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Filmmaker Zhang Yimou returns for Olympics opening ceremony

UPDATED: Sat., Jan. 8, 2022

In this Saturday, Nov. 17, 2018, file photo, Chinese director Zhang Yimou holds his award for Best Director at the 55th Golden Horse Awards in Taipei, Taiwan. Renowned Chinese filmmaker Zhang Yimou is promising a simpler opening ceremony for the Beijing Winter Games with a bold and unprecedented way of lighting the Olympic flame.  (Billy Dai)
In this Saturday, Nov. 17, 2018, file photo, Chinese director Zhang Yimou holds his award for Best Director at the 55th Golden Horse Awards in Taipei, Taiwan. Renowned Chinese filmmaker Zhang Yimou is promising a simpler opening ceremony for the Beijing Winter Games with a bold and unprecedented way of lighting the Olympic flame. (Billy Dai)
Associated Press

BEIJING — Renowned Chinese filmmaker Zhang Yimou is promising a simpler opening ceremony for next month’s Beijing Winter Games with a bold and unprecedented way of lighting the Olympic flame.

Zhang, who directed an awe-inspiring opening ceremony for the Summer Olympics in Beijing in 2008, is returning in the same role for the 2022 Games, Chinese state media reported late Friday.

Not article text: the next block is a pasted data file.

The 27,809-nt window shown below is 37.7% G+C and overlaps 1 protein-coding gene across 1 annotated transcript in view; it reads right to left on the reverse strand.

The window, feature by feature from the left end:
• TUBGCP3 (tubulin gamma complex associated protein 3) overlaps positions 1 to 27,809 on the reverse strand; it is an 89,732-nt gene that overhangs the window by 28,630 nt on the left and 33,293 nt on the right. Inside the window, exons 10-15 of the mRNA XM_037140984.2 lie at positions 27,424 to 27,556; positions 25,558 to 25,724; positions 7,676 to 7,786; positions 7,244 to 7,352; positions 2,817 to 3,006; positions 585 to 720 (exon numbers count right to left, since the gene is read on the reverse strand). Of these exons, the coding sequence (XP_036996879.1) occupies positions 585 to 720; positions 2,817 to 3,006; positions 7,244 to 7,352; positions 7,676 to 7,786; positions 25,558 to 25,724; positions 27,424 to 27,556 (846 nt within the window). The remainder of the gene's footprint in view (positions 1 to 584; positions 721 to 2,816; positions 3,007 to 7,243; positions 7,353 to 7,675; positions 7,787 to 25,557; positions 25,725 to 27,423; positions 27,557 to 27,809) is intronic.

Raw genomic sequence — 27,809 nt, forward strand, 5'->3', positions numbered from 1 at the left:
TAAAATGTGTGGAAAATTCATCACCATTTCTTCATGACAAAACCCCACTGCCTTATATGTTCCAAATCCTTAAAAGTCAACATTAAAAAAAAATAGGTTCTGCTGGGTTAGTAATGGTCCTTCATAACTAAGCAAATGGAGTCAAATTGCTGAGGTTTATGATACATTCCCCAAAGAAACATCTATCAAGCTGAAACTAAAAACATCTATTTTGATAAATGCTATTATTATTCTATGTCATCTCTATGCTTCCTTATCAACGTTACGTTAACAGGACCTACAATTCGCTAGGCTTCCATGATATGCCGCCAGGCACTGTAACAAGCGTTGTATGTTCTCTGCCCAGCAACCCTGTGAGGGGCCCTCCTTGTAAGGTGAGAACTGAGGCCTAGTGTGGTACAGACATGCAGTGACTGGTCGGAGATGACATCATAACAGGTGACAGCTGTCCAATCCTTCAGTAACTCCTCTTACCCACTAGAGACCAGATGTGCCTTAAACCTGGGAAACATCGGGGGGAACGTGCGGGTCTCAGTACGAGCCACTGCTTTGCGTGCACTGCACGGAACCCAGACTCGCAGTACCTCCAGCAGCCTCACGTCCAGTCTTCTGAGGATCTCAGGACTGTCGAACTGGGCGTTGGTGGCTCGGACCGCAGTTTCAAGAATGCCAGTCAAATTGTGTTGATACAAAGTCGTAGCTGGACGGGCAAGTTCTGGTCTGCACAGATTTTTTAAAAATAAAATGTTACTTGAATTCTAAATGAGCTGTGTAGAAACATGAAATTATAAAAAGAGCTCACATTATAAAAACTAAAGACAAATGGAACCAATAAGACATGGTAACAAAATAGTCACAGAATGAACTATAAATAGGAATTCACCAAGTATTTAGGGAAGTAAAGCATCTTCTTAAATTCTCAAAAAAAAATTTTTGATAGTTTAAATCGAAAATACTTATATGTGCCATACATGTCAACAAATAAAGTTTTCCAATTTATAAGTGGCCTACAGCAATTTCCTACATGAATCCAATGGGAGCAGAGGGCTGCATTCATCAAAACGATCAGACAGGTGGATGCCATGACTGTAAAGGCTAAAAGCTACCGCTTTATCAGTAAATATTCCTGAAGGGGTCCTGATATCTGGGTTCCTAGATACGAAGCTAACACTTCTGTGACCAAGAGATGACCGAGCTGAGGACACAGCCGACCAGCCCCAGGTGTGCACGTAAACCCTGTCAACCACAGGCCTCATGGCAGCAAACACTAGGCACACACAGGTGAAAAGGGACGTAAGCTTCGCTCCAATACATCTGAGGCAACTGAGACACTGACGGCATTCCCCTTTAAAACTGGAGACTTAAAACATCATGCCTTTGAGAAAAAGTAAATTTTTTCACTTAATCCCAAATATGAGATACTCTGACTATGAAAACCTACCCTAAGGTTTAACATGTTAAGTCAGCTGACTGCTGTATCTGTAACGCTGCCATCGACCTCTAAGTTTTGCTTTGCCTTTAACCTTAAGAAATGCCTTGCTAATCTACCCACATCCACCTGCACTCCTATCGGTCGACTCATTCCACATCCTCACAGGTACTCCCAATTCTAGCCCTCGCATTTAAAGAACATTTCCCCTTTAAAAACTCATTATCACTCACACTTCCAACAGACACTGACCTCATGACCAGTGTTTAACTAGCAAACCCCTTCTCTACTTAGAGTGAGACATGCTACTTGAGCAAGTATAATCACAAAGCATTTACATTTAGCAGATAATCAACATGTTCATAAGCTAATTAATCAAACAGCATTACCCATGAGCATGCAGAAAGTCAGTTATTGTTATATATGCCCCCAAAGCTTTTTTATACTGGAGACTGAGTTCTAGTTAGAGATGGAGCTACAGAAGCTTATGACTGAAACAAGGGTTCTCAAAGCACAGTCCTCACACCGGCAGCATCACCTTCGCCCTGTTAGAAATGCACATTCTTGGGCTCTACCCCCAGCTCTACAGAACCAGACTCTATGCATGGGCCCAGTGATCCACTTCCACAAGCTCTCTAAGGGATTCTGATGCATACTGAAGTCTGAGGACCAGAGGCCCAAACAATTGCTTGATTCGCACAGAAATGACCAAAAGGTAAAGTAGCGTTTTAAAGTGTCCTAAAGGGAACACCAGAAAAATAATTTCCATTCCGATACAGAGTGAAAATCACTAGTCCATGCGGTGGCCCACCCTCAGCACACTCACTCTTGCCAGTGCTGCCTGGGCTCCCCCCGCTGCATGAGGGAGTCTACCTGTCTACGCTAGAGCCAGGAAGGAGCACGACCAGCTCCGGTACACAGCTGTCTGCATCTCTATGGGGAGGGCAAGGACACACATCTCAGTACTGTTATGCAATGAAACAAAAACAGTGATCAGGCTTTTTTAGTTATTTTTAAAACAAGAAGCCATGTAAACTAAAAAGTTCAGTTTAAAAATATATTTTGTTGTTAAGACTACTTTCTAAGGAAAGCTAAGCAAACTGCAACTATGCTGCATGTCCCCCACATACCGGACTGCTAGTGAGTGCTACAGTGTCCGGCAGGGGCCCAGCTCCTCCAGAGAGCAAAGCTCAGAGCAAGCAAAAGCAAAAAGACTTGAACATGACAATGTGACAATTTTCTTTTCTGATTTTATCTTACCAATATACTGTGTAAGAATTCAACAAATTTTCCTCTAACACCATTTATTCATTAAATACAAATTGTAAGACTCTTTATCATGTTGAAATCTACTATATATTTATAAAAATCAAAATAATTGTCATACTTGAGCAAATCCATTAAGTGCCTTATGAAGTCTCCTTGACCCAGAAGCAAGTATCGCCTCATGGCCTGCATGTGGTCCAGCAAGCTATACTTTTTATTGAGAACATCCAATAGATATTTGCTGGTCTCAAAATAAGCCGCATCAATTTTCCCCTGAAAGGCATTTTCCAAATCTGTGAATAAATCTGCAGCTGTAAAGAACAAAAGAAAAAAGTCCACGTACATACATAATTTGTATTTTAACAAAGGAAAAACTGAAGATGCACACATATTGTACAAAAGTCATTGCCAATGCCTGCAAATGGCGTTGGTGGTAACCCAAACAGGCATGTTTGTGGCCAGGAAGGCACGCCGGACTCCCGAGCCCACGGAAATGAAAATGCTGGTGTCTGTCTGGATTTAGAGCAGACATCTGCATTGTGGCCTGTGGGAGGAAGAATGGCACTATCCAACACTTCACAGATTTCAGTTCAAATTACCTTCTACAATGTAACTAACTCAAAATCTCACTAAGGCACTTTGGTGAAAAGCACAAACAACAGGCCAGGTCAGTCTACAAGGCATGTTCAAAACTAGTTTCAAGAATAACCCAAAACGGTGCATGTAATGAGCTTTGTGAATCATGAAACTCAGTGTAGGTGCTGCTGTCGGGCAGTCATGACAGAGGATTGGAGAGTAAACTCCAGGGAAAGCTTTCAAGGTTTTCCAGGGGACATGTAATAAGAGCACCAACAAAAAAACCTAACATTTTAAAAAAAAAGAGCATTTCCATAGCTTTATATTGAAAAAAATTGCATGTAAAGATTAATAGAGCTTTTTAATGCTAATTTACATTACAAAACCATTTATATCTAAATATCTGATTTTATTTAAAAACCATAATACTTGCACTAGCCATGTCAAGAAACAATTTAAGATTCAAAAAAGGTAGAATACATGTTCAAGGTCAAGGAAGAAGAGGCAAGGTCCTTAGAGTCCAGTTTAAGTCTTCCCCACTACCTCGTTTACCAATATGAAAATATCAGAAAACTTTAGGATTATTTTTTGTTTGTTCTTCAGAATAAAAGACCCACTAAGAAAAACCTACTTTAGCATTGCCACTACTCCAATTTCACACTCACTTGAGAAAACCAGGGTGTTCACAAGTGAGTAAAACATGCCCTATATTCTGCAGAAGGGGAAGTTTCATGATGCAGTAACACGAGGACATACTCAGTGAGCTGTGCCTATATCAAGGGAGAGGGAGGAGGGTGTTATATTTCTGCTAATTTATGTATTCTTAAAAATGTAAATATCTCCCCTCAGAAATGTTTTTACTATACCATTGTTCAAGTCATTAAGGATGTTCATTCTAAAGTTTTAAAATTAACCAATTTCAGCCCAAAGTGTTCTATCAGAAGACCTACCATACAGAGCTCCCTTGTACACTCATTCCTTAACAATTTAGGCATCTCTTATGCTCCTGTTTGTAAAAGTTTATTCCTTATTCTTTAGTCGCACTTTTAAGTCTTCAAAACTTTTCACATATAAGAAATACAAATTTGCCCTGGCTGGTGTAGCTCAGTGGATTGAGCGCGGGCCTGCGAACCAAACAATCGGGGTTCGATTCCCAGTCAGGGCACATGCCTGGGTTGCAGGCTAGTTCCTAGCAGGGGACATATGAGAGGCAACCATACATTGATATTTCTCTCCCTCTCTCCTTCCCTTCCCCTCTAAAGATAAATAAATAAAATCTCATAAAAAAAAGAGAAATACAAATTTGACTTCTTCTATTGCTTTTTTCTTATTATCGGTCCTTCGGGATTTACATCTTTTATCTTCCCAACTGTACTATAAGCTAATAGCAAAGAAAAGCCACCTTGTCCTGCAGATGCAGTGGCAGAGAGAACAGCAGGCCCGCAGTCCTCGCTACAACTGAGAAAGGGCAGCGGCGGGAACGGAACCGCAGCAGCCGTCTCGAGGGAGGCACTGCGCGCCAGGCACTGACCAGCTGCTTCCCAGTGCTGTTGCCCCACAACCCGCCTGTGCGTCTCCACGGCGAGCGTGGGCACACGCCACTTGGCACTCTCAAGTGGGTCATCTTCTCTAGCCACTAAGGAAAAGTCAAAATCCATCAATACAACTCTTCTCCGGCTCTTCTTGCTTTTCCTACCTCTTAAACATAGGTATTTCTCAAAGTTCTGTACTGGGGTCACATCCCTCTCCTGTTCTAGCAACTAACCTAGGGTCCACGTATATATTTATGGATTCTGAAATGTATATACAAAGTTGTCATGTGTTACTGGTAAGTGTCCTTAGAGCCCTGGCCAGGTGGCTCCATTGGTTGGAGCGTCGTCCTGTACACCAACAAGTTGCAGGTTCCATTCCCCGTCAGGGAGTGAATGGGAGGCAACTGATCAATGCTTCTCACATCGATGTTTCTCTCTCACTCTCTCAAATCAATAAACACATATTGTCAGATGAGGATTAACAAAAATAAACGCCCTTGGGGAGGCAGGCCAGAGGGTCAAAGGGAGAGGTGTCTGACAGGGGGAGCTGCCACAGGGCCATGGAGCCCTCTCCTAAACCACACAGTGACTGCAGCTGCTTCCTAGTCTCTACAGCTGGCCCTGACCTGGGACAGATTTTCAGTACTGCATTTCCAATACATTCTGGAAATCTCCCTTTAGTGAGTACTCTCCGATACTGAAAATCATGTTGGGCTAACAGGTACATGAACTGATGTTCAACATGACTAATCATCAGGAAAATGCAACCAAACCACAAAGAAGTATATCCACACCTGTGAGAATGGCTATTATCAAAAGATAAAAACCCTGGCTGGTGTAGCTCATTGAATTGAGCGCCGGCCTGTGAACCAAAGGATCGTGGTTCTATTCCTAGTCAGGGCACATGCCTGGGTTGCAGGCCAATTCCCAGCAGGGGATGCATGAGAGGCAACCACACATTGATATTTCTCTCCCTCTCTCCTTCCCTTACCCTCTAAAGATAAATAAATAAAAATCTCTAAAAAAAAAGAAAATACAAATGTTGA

He told the official Xinhua News Agency that his team has come up with a bold idea for the lighting of the flame and the design of the cauldron that is in line with environmental protection and low-carbon emissions.

“I think it’s totally innovative and people will be surprised,” he was quoted by Xinhua as saying.

The Feb. 4 ceremony will have 3,000 performers, a sharp drop from 15,000 in 2008, and last less than 100 minutes because of the cold weather and the COVID-19 pandemic, Xinhua said. It will be held at the “Bird’s Nest” National Stadium, the same wavy, latticed structure used for the 2008 Games.

Zhang told Xinhua that the theme of the ceremony will be different, saying that times have changed and the world needs a new vision in the wake of the pandemic.

“In 2008, the Olympics was a brilliant stage and chance for our country to show ourselves,” he said. “It’s different now. China’s status in the world, the image of the Chinese, and the rise of our national status, everything is totally different now.”

Zhang, who is about 70 years old, directed three films nominated for Best Foreign Language Film at the Academy Awards including “Ju Dou” in 1990, “Raise the Red Lantern” in 1991 and “Hero” in 2003.

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